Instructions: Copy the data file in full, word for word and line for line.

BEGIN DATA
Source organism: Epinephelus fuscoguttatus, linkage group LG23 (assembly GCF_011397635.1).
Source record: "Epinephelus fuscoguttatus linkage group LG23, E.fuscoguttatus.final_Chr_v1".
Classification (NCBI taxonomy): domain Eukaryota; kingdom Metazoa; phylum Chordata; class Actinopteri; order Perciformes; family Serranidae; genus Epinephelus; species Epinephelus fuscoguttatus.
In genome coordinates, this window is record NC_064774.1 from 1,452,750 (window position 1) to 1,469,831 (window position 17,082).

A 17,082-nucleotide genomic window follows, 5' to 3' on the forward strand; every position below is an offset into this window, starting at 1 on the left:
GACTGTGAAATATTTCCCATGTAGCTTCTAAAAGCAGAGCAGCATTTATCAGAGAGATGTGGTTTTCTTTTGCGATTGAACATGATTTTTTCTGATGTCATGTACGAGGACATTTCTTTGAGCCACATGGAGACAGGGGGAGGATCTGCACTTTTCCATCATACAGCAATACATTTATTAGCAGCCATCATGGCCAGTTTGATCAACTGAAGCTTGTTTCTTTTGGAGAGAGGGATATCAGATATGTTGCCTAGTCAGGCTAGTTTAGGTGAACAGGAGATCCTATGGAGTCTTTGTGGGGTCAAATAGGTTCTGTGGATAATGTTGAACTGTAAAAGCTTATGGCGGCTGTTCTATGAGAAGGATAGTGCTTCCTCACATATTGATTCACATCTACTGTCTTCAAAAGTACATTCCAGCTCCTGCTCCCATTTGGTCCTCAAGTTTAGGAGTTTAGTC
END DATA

Source organism: Epinephelus fuscoguttatus, linkage group LG23 (assembly GCF_011397635.1).
Source record: "Epinephelus fuscoguttatus linkage group LG23, E.fuscoguttatus.final_Chr_v1".
Classification (NCBI taxonomy): domain Eukaryota; kingdom Metazoa; phylum Chordata; class Actinopteri; order Perciformes; family Serranidae; genus Epinephelus; species Epinephelus fuscoguttatus.
In genome coordinates, this window is record NC_064774.1 from 1,452,750 (window position 1) to 1,469,831 (window position 17,082).

A 17,082-nucleotide genomic window follows, 5' to 3' on the forward strand; every position below is an offset into this window, starting at 1 on the left:
GACTGTGAAATATTTCCCATGTAGCTTCTAAAAGCAGAGCAGCATTTATCAGAGAGATGTGGTTTTCTTTTGCGATTGAACATGATTTTTTCTGATGTCATGTACGAGGACATTTCTTTGAGCCACATGGAGACAGGGGGAGGATCTGCACTTTTCCATCATACAGCAATACATTTATTAGCAGCCATCATGGCCAGTTTGATCAACTGAAGCTTGTTTCTTTTGGAGAGAGGGATATCAGATATGTTGCCTAGTCAGGCTAGTTTAGGTGAACAGGAGATCCTATGGAGTCTTTGTGGGGTCAAATAGGTTCTGTGGATAATGTTGAACTGTAAAAGCTTATGGCGGCTGTTCTATGAGAAGGATAGTGCTTCCTCACATATTGATTCACATCTACTGTCTTCAAAAGTACATTCCAGCTCCTGCTCCCATTTGGTCCTCAAGTTTAGGAGTTTAGTC